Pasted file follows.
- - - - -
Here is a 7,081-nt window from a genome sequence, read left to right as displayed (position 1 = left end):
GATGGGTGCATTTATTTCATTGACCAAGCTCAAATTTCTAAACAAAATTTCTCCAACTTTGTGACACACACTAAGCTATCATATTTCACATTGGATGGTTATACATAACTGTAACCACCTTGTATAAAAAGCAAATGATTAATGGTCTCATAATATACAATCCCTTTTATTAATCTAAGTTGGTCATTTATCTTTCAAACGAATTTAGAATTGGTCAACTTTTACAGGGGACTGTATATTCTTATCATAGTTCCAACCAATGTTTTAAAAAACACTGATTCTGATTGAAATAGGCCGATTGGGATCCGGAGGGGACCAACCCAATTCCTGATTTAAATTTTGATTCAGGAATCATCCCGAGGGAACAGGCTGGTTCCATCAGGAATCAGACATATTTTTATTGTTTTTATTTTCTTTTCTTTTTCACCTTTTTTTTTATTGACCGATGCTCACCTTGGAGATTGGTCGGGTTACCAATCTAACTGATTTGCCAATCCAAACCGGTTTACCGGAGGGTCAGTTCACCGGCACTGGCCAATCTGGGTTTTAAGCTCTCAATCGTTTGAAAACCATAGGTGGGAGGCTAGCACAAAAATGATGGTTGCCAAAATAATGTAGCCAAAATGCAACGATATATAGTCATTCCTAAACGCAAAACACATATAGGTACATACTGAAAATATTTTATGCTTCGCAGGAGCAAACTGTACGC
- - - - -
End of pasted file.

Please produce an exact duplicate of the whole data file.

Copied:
Here is a 7,081-nt window from a genome sequence, read left to right as displayed (position 1 = left end):
GATGGGTGCATTTATTTCATTGACCAAGCTCAAATTTCTAAACAAAATTTCTCCAACTTTGTGACACACACTAAGCTATCATATTTCACATTGGATGGTTATACATAACTGTAACCACCTTGTATAAAAAGCAAATGATTAATGGTCTCATAATATACAATCCCTTTTATTAATCTAAGTTGGTCATTTATCTTTCAAACGAATTTAGAATTGGTCAACTTTTACAGGGGACTGTATATTCTTATCATAGTTCCAACCAATGTTTTAAAAAACACTGATTCTGATTGAAATAGGCCGATTGGGATCCGGAGGGGACCAACCCAATTCCTGATTTAAATTTTGATTCAGGAATCATCCCGAGGGAACAGGCTGGTTCCATCAGGAATCAGACATATTTTTATTGTTTTTATTTTCTTTTCTTTTTCACCTTTTTTTTTATTGACCGATGCTCACCTTGGAGATTGGTCGGGTTACCAATCTAACTGATTTGCCAATCCAAACCGGTTTACCGGAGGGTCAGTTCACCGGCACTGGCCAATCTGGGTTTTAAGCTCTCAATCGTTTGAAAACCATAGGTGGGAGGCTAGCACAAAAATGATGGTTGCCAAAATAATGTAGCCAAAATGCAACGATATATAGTCATTCCTAAACGCAAAACACATATAGGTACATACTGAAAATATTTTATGCTTCGCAGGAGCAAACTGTACGC